LONG BEACH, CALIF. — A key civilian materials leader with funding authority for the U.S. Air Force sees an exciting time for polymer matrix composites in the 21st century.
``Even the most pessimistic technology forecast for the next millennium holds all sorts of opportunities and challenges for the composites community,'' said Charles Browning, director of the materials and manufacturing directorate at Wright-Patterson Air Force Base in Dayton, Ohio.
``I think composites are on the road to becoming a commodity material, particularly if infrastructure application breaks out, by 2025,'' he said at SAMPE '99 in Long Beach. That would constitute a 65-year life cycle for advanced composites, but ``I think aluminum did it a lot quicker than that.''
Browning described four stages in an aerospace material's life cycle: revolutionary, during invention; emerging, or evolutionary; specialty use; and commodity use, or ``the dream of all dreams.''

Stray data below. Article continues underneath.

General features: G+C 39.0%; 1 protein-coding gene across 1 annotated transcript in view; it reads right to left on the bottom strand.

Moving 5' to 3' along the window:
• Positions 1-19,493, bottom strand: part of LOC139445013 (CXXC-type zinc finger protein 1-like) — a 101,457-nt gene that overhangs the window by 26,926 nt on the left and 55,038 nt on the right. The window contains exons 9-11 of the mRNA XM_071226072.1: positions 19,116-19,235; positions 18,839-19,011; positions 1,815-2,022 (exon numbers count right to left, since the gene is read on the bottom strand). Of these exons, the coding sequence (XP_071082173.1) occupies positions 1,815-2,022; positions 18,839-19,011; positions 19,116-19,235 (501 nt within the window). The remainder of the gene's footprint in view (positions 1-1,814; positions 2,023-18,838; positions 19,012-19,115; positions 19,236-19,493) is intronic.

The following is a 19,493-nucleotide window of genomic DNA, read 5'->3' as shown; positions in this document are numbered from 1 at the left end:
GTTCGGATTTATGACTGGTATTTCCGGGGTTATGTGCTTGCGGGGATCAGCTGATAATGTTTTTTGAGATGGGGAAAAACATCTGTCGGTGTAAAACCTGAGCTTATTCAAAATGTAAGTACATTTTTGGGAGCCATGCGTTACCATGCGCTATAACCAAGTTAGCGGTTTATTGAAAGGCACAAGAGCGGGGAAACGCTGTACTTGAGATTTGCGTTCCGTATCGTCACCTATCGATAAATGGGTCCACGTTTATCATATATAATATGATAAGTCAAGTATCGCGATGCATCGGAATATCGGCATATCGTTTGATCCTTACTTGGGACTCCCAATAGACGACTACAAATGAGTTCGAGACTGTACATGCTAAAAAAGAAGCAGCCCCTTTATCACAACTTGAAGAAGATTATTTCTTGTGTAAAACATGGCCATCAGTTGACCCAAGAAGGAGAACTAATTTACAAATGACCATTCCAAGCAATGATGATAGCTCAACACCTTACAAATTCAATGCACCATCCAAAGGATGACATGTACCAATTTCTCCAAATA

He placed polymer matrix composites in the specialty materials stage now, after they surfaced in the 1960s and entered production in the 1970s.
The early stages pose the greatest challenge, Browning said. ``I understand the need for making money off materials, but frankly, if we don't keep the revolutionary and emerging stages alive, then [specialty or commodity uses] will eventually be in a world of hurt and start drying up.''
He finds it useful ``to chart a material and a process and come up with an investment strategy and transitions.'' The directorate needs to make future funding decisions and pursue strategies to achieve the sometimes-difficult transitions. He expects constrained resources, demands for shorter cycle times and creative computing to affect material life cycles in the 21st century.